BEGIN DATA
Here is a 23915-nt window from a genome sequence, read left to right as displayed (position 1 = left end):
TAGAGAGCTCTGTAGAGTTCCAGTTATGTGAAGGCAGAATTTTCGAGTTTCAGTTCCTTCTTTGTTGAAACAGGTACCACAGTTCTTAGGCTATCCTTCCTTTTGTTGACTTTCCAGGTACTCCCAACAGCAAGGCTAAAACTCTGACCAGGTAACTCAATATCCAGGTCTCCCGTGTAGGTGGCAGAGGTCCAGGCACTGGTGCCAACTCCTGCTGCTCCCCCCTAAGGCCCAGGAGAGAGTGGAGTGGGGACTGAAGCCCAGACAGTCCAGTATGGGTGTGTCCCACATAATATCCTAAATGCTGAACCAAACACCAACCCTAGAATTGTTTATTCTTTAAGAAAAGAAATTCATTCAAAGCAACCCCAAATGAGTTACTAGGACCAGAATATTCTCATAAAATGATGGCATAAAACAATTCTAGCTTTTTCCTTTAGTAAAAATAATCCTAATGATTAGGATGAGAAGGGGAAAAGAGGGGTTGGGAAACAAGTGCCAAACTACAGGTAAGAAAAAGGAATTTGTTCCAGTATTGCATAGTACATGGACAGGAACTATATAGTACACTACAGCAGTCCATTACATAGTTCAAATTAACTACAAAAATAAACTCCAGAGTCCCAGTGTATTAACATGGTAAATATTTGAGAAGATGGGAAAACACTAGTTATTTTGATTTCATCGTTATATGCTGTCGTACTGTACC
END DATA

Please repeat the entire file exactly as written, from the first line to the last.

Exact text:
Here is a 23915-nt window from a genome sequence, read left to right as displayed (position 1 = left end):
TAGAGAGCTCTGTAGAGTTCCAGTTATGTGAAGGCAGAATTTTCGAGTTTCAGTTCCTTCTTTGTTGAAACAGGTACCACAGTTCTTAGGCTATCCTTCCTTTTGTTGACTTTCCAGGTACTCCCAACAGCAAGGCTAAAACTCTGACCAGGTAACTCAATATCCAGGTCTCCCGTGTAGGTGGCAGAGGTCCAGGCACTGGTGCCAACTCCTGCTGCTCCCCCCTAAGGCCCAGGAGAGAGTGGAGTGGGGACTGAAGCCCAGACAGTCCAGTATGGGTGTGTCCCACATAATATCCTAAATGCTGAACCAAACACCAACCCTAGAATTGTTTATTCTTTAAGAAAAGAAATTCATTCAAAGCAACCCCAAATGAGTTACTAGGACCAGAATATTCTCATAAAATGATGGCATAAAACAATTCTAGCTTTTTCCTTTAGTAAAAATAATCCTAATGATTAGGATGAGAAGGGGAAAAGAGGGGTTGGGAAACAAGTGCCAAACTACAGGTAAGAAAAAGGAATTTGTTCCAGTATTGCATAGTACATGGACAGGAACTATATAGTACACTACAGCAGTCCATTACATAGTTCAAATTAACTACAAAAATAAACTCCAGAGTCCCAGTGTATTAACATGGTAAATATTTGAGAAGATGGGAAAACACTAGTTATTTTGATTTCATCGTTATATGCTGTCGTACTGTACC